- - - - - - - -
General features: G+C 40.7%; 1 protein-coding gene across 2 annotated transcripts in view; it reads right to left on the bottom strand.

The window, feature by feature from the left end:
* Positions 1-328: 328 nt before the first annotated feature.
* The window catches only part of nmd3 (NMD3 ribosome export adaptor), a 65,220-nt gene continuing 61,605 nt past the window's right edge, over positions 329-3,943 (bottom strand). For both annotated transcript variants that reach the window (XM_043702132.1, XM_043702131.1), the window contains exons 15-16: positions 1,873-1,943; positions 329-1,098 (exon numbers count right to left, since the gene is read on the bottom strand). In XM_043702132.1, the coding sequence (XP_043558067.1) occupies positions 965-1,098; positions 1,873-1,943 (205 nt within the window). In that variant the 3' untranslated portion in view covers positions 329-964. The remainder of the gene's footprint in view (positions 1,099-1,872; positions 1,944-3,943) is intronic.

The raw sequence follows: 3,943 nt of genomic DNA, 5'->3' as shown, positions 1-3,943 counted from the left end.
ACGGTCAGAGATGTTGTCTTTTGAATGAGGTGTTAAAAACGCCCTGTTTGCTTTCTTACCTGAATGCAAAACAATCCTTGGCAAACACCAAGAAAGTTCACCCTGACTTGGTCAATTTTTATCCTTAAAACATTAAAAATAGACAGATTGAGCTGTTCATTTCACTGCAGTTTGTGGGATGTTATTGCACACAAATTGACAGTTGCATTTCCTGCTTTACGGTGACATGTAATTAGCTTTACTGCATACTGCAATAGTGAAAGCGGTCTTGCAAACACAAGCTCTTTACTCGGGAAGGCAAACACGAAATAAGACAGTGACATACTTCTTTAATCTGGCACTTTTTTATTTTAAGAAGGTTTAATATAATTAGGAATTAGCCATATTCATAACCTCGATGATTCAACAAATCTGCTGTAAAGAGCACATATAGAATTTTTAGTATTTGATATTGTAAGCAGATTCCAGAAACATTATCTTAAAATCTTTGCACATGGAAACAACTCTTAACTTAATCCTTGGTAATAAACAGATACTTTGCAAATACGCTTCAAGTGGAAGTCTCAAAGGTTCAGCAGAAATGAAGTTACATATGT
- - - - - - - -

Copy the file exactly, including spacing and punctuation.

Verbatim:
General features: G+C 40.7%; 1 protein-coding gene across 2 annotated transcripts in view; it reads right to left on the bottom strand.

The window, feature by feature from the left end:
* Positions 1-328: 328 nt before the first annotated feature.
* The window catches only part of nmd3 (NMD3 ribosome export adaptor), a 65,220-nt gene continuing 61,605 nt past the window's right edge, over positions 329-3,943 (bottom strand). For both annotated transcript variants that reach the window (XM_043702132.1, XM_043702131.1), the window contains exons 15-16: positions 1,873-1,943; positions 329-1,098 (exon numbers count right to left, since the gene is read on the bottom strand). In XM_043702132.1, the coding sequence (XP_043558067.1) occupies positions 965-1,098; positions 1,873-1,943 (205 nt within the window). In that variant the 3' untranslated portion in view covers positions 329-964. The remainder of the gene's footprint in view (positions 1,099-1,872; positions 1,944-3,943) is intronic.

The raw sequence follows: 3,943 nt of genomic DNA, 5'->3' as shown, positions 1-3,943 counted from the left end.
ACGGTCAGAGATGTTGTCTTTTGAATGAGGTGTTAAAAACGCCCTGTTTGCTTTCTTACCTGAATGCAAAACAATCCTTGGCAAACACCAAGAAAGTTCACCCTGACTTGGTCAATTTTTATCCTTAAAACATTAAAAATAGACAGATTGAGCTGTTCATTTCACTGCAGTTTGTGGGATGTTATTGCACACAAATTGACAGTTGCATTTCCTGCTTTACGGTGACATGTAATTAGCTTTACTGCATACTGCAATAGTGAAAGCGGTCTTGCAAACACAAGCTCTTTACTCGGGAAGGCAAACACGAAATAAGACAGTGACATACTTCTTTAATCTGGCACTTTTTTATTTTAAGAAGGTTTAATATAATTAGGAATTAGCCATATTCATAACCTCGATGATTCAACAAATCTGCTGTAAAGAGCACATATAGAATTTTTAGTATTTGATATTGTAAGCAGATTCCAGAAACATTATCTTAAAATCTTTGCACATGGAAACAACTCTTAACTTAATCCTTGGTAATAAACAGATACTTTGCAAATACGCTTCAAGTGGAAGTCTCAAAGGTTCAGCAGAAATGAAGTTACATATGT